The upcoming Macaroons concert at Café du Nord may appear to be just another show at the hip San Francisco music venue — except that half the audience will most likely be under the age of 4, and they’ll receive complimentary juice boxes upon entry.
Why this sudden live music interest from the nursery school set? The Macaroons is fundamentally a children’s act, with Jewish-themed sing-along lyrics about things such as a magic tallis ride and apples with honey. While the lyrics are indeed silly, the music tends to veer more towards rock ’n’ roll.
This may be because the band, which formed last summer, is made up of JDub Records alums and seasoned indie rock musicians. The group consists of four players — Dave Schneider, Daniel Saks, Shawn Fogel and Michael Azerrad — who currently also perform in bands such as the Leevees, DeLeon, Golden Bloom and the Zambonis.
While the band members have logged plenty of hours on stage in other acts, the Café du Nord show will be just their second as the Macaroons. And if it goes anything like their first one, gleeful children will be dancing in the aisles.
“There was a dance circle that evolved on the side — and the parents told us they had a lot of fun too, which is great,” Saks says. “We don’t want to torture parents.”
It’s true — a lot of the children’s music out there can be a drag for parents to have to listen to on repeat.
“We’ve all been making grownup music for a while,” Saks says, “but a pretty common gripe among our friends with children is that there is mostly mediocre kids music out there — and
the good Jewish kid’s music pool is even smaller.”
While the Brooklyn-based 31-year-old has no children of his own yet, he’s spent many an afternoon playing acoustic guitar and making up silly songs for his two young nieces. The girls also have a preview of the Macaroons album, which they listen to “at least a dozen times a day,” according to Saks’ brother.
The album, “Let’s Go Coconuts,” which comes out this spring on JDub Records (a nonprofit label that promotes innovative Jewish music), will include Macaroons songs such as “Billy Bagel,” “Haman! Boo!” and “Flying on Matzah Brie.”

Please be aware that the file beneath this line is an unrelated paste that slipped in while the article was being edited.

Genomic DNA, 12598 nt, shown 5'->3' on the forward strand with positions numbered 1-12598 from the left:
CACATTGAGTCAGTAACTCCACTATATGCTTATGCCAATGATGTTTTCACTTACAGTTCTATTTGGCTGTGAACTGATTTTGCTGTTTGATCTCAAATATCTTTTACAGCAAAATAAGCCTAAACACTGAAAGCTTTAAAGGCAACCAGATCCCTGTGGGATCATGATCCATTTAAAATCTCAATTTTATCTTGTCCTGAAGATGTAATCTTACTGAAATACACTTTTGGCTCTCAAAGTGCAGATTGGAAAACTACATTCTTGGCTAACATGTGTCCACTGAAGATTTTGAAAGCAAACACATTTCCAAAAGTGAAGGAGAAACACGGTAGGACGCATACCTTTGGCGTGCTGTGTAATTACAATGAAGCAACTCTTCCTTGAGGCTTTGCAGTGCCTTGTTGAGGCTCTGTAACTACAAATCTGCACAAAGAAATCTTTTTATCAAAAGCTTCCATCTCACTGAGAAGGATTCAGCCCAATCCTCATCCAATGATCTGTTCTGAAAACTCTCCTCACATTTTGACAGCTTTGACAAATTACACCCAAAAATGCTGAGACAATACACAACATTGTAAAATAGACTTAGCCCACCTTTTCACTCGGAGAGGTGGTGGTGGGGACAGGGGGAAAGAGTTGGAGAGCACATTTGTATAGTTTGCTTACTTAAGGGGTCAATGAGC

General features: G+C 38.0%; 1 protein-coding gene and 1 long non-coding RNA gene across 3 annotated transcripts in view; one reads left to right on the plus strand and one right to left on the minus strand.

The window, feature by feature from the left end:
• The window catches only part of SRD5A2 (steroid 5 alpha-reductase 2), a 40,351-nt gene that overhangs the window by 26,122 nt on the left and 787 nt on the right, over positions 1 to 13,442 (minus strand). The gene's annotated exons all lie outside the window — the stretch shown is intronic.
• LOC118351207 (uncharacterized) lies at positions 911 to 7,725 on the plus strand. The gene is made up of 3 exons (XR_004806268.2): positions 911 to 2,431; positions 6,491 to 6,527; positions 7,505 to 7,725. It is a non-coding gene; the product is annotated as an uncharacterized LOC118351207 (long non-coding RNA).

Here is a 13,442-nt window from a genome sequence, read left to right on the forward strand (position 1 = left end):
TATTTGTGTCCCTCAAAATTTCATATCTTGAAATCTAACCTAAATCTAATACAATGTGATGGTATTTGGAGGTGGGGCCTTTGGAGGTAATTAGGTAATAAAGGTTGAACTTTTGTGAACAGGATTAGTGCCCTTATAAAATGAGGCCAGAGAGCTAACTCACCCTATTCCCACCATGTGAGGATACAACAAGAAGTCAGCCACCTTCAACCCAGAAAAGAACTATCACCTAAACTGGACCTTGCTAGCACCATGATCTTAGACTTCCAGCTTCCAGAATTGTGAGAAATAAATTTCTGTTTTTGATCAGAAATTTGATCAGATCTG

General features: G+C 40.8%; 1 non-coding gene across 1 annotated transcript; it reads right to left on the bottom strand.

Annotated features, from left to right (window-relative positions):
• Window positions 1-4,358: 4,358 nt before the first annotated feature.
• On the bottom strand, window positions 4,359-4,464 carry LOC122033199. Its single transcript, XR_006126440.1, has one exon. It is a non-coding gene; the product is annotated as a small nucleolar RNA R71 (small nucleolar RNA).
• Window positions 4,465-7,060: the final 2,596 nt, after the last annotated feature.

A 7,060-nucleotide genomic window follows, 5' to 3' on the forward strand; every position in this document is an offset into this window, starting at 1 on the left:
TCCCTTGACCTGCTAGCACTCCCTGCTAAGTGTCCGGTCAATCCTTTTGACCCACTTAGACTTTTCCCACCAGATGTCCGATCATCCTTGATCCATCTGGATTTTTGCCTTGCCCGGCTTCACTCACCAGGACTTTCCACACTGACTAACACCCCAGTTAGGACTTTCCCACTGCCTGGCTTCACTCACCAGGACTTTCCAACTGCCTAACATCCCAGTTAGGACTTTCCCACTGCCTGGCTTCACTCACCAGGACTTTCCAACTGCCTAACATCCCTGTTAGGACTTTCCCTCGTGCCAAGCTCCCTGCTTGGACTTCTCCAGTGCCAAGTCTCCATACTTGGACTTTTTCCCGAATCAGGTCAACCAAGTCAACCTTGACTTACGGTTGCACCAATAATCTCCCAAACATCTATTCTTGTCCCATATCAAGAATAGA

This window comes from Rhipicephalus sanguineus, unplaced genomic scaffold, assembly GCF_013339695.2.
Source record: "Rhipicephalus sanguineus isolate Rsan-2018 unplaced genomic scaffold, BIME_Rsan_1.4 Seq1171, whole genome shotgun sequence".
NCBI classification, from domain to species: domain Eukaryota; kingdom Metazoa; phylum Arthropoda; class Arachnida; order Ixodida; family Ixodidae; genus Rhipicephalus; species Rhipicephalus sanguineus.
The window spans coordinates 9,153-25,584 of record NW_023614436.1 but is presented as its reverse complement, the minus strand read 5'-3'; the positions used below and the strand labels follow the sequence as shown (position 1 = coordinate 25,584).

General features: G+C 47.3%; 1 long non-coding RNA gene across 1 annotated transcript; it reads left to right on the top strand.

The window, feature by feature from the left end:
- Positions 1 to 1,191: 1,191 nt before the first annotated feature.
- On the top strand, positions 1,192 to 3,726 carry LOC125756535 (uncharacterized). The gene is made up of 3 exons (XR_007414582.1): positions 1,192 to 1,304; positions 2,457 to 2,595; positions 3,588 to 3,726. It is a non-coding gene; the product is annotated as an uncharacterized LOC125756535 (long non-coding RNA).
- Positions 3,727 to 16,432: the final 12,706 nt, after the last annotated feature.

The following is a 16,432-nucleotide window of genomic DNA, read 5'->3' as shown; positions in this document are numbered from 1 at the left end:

“We weren’t making an overly educational record — we were having fun with Jewish identity and concepts,” explains Saks. “The goal is to create positive associations and familiarity with such things.”
The origin of “Flying on Matzah Brie” is one example of this mentality.
“I was just having fun with one of my favorite quirky holiday foods,” says Saks.”[Matzah brie] is strange, but I love it and I only ever get to eat it this one week out of the year. Flying matzah brie was a funny visual for me — the sloppy brie flying around your kitchen, freaking parents out.”
Saks points to children’s music maven Barry Louis Polisar as another artist who pushes the boundaries of the genre.
In fact, Saks, when he was growing up in a religious household in Maryland, regarded Polisar as something of a personal hero — one who occasionally performed at his elementary school.
“Polisar felt like a giant of rock ’n’ roll when I was 6,” he says. “I have numerous signed records and really fond memories of his songs — they were a little bit edgy, unlike how most kids’ music is today.”
While Saks laughs off the idea of the Macaroons being similar lyrical rebels, he does believe his band has an edge in its approach to music. “We felt like we made a rock album that kids can listen to,” he says.
The Macaroons will perform at 11 a.m. Feb. 7 at Café du Nord, 2174 Market St., S.F. Tickets are $10 or free for infants in arms. For details, visit www.cafedunord.com.